Northern [Ontario] Policy Institute needs tangible goals: chair – Staff (Northern Ontario Business – September 2013)

Established in 1980, Northern Ontario Business provides Canadians and international investors with relevant, current and insightful editorial content and business news information about Ontario’s vibrant and resource-rich North.

Martin Bayer doesn’t mince words when discussing the mandate of the Northern Policy Institute. There’s no point in wasting money on research papers if that work sits unused on a shelf somewhere, he said.

“I think we have to make sure we don’t allow ourselves to be yet another organization that generates more research papers with some recommendations that never get implemented or simply aren’t practical,” said Bayer, a Sudbury-based lawyer who was appointed the institute’s chair in February. “We want to be careful about that and be sure that if we are commissioning research and it’s evidence-based, it’s relevant, it’s going to be meaningful and it’s going to be used.”

As one of the primary recommendations to come out of the province’s 2011 Growth Plan for Northern Ontario, the institute has been charged with the development of policy options that reflect challenges faced by Northern Ontario and that foster sustainable development and long-term economic prosperity.

Bayer outlined the institute’s mandate, priorities and work to date during a luncheon sponsored by the Greater Sudbury Chamber of Commerce on Sept. 17.

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Inquiry into mining safety long overdue – by Brian MacLeod (Sudbury Star – September 19, 2013)

The Sudbury Star is the City of Greater Sudbury’s daily newspaper.

“Something’s wrong,” Sudbury Star mining reporter Carol Mulligan said upon returning from a Vale Canada press conference in January 2012 called to explain the deaths of two miners 3,000 feet underground the previous June. “We’re not getting the whole story.”

On June 8, 2011, Jason Chenier, 35, a father of two young children, and Jordan Fram, 26, were crushed under 350 tonnes of wet, broken ore, known as muck, that had become stuck in a tunnel known as an ore pass.

The nature of the press conference — reporters were allowed to look at information presented, but were not given copies — and the demeanour of the presenters, was odd. Reporters in Sudbury are accustomed to procedures in mining deaths. The report made 30 recommendations to improve safety and the company was acting on them, officials said.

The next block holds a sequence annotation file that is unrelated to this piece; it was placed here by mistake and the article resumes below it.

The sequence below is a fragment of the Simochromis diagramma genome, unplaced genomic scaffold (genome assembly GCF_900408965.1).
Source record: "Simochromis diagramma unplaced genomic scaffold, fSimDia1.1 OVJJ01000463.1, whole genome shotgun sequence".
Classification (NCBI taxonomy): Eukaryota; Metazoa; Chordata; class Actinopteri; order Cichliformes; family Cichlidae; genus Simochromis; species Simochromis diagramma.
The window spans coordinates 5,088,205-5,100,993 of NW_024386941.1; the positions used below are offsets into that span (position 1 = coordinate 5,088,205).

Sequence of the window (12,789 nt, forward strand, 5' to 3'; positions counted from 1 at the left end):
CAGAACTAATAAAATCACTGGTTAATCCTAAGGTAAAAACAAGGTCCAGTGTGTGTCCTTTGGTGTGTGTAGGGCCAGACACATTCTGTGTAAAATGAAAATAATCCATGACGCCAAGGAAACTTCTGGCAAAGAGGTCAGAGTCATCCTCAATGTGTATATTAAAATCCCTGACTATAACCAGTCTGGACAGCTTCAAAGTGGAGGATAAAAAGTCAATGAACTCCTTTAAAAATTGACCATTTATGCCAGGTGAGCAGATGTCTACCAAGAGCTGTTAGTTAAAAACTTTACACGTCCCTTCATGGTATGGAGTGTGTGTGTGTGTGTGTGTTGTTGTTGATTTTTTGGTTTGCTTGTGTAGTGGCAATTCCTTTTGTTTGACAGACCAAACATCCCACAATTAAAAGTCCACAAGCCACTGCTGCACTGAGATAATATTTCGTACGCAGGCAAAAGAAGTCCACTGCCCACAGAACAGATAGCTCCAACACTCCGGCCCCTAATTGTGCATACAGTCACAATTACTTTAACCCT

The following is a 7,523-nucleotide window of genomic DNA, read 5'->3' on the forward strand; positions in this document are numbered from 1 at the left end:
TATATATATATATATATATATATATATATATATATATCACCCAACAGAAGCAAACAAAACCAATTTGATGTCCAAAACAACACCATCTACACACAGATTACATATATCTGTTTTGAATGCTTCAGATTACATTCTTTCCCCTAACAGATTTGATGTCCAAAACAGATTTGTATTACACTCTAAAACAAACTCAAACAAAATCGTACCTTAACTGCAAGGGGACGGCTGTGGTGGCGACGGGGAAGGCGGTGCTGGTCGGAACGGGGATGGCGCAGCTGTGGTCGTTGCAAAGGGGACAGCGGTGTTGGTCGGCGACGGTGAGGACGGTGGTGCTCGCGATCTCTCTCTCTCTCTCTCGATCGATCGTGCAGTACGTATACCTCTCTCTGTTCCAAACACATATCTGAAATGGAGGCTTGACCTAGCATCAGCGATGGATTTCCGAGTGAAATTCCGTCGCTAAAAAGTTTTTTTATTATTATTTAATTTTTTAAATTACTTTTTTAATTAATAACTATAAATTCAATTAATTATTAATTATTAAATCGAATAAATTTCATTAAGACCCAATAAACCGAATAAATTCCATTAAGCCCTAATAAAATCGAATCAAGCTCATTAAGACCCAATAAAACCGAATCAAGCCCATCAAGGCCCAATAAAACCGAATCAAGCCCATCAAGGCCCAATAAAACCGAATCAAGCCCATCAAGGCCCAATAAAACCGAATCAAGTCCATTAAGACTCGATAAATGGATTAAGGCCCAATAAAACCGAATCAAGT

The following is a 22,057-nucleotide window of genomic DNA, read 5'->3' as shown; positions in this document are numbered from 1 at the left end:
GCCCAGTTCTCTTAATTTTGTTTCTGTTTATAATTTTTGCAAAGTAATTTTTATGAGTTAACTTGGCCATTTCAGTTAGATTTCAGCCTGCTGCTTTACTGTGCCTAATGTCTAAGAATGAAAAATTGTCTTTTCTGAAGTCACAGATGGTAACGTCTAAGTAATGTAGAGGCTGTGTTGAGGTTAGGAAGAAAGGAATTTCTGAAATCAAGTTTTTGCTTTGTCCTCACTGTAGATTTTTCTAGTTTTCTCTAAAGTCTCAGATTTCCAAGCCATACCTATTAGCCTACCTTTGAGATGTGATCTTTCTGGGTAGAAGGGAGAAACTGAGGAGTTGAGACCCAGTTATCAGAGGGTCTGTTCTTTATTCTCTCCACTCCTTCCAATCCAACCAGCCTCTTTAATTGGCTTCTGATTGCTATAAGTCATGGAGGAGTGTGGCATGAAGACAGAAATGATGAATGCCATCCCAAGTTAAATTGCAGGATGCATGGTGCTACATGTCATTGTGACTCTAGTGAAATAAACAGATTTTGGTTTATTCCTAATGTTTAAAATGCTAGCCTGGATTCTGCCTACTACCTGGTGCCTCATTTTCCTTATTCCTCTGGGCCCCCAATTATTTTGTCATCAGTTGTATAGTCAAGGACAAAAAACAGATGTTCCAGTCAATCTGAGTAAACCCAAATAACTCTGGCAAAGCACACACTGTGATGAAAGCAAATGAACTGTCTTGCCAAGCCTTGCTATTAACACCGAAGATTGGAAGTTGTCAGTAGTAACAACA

Yet Mulligan’s instincts were right. On Monday, Vale Canada pleaded guilty to three charges under the Occupational Health and Safety Act. The company was fined $350,000 on each charge, plus a 25% surcharge. It was, Crown attorney Wes Wilson said, the largest ever fine levied under the act for health and safety issues. Six other charges were dropped, as were charges against a mine official.

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Push for mine safety inquiry continues – by Jonathan Migneault (Sudbury Star – September 19, 2013)

The Sudbury Star is the City of Greater Sudbury’s daily newspaper.

Vale Canada Limited’s plea bargain with the Ministry of Labour Tuesday, regarding deaths of two Stobie Mine employees in 2011, has created a stronger case for a provincial inquiry on mine safety, said Nickel Belt MPP France Gelinas.

“Now that we’re not going to have our day in court it creates one more argument for an inquiry,” said Gelinas. Vale pleaded guilty to three charges under the Ontario Occupational Health and Safety Act Tuesday, and was charged $1.050 million as a deterrent. The company made a joint submission with the Crown that it be fined $350,000 per charge.

Gelinas said the families of Jason Chenier, 35, and Jordan Fram, 26, who were crushed by a 350-ton run of muck at the 3,000-foot level of the Stobie Mine on June 8, 2011, would never have the chance to hear the full story surrounding their deaths.

“A trial is an opportunity for many people to gain closure because you get to the bottom of the story,” Gelinas said. The provincial NDP and the United Steelworkers have long called for an inquiry into the province’s mining deaths.